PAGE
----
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To George Washington from Francis Hopkinson, 14 November 1777

From Francis Hopkinson

Borden Town [N.J.] 14: Novr 1777


The Intimacy of my Connection with Mr Duché renders all Assurances unnecessary that the Letter addressed by him to your Excely on the 8: of Octr last gives me the greatest Concern—I flatter myself some undue Means have been used to induce him to write such a Letter, so incompatable with the amiable Character he has ever maintained & so fatal to his Reputation. & I could not forbear communicating some of my Sentiments to him on the occasion. These I might probably have been able to conveyed to him by secret Means but did not chuse to risque the Imputation of a clandestine Correspondance. I have therefore taken the Liberty to send the enclosed Letter to you unsealed for your Perusal Resting it entirely on your better Judgment to cause it to [be] forwarded or not.1 I hope your Excelncy will pardon my giving you this Trouble. The Occasion is a very interesting One to me—My Friendship for Mr Duché calls upon me to do all I can to warn him against the fatal Consequences of his ill-advised Step—that he may, if possible, do some thing to avert them before it is too late. I am Sir With the warmest Wishes of my Heart for your Wellfare Your sincere friend & very hble servt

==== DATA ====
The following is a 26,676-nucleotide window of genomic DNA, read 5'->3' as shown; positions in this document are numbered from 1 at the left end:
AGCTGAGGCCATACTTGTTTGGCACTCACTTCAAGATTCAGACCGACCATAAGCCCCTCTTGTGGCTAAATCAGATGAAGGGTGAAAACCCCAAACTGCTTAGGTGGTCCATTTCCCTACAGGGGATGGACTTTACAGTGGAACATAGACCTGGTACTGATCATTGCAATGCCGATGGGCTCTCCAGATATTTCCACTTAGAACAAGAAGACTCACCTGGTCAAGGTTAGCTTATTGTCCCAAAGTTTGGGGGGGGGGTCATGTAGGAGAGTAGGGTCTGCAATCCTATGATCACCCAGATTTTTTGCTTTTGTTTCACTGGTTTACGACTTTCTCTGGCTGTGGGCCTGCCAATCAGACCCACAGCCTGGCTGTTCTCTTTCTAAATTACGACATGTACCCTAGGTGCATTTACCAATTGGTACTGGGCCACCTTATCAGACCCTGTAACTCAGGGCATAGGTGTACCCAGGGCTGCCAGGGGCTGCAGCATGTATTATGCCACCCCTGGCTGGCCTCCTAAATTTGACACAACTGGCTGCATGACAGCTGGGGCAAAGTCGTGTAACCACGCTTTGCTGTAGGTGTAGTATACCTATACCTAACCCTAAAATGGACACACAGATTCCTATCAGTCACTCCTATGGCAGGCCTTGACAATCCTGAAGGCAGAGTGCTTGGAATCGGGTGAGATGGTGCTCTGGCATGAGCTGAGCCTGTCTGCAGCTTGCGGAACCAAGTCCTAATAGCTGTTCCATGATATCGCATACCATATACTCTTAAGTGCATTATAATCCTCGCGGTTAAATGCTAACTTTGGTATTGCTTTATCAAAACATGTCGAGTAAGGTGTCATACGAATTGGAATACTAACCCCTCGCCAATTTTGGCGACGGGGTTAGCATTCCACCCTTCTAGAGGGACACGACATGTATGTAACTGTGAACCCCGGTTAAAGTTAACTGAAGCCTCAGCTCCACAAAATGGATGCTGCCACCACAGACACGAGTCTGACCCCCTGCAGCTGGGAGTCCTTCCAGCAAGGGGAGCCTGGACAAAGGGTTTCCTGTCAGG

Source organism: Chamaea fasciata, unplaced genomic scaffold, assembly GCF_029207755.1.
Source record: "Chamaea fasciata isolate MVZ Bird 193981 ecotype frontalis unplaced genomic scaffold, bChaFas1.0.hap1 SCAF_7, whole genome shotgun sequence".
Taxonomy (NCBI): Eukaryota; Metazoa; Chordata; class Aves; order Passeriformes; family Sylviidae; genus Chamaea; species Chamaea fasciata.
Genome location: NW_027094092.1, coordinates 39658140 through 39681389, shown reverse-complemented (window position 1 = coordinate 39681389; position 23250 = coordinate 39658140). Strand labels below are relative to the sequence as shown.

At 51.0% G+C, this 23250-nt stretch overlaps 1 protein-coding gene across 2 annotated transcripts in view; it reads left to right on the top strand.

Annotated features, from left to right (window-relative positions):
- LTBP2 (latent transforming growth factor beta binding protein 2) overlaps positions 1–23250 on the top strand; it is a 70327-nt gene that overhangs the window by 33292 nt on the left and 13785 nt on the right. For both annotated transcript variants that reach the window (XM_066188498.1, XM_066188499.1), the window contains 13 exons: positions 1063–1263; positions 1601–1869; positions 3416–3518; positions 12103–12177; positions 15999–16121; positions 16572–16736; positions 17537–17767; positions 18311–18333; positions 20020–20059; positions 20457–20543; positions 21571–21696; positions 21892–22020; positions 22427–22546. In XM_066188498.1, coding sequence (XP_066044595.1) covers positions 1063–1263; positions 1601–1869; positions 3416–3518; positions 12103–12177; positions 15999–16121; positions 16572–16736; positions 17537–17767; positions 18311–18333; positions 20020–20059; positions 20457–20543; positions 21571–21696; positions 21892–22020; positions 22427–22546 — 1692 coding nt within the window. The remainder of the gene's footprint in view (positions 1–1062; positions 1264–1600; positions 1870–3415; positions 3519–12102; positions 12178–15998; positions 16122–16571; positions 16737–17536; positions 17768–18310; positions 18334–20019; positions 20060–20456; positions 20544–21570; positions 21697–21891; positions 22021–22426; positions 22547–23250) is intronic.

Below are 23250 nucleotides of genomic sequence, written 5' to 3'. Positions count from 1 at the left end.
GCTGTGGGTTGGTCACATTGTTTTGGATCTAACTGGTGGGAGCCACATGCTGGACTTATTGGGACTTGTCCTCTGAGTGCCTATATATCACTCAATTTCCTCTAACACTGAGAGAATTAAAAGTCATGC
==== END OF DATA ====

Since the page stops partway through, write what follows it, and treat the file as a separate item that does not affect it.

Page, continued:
Fr. H.

ADfS, PHi: Hopkinson Family Papers.

1In his letter to Jacob Duché of this date, Hopkinson expressed his “Grief & Consternation” at Duché’s “fatal Performance,” stated his belief that “our just defensive War will be crowned with Success,” and urged Duché to try to disassociate himself from his “ill-judged Address” (Hastings, Francis Hopkinson description begins George Everett Hastings. The Life and Works of Francis Hopkinson. Chicago, 1926. description ends , 271–73). GW promised Hopkinson that he would try to forward the letter to Duché, but he eventually returned the letter, explaining that he had been unable to find a suitable opportunity to transmit it (see GW to Hopkinson, 21 Nov. 1777 and 27 Jan. 1778).

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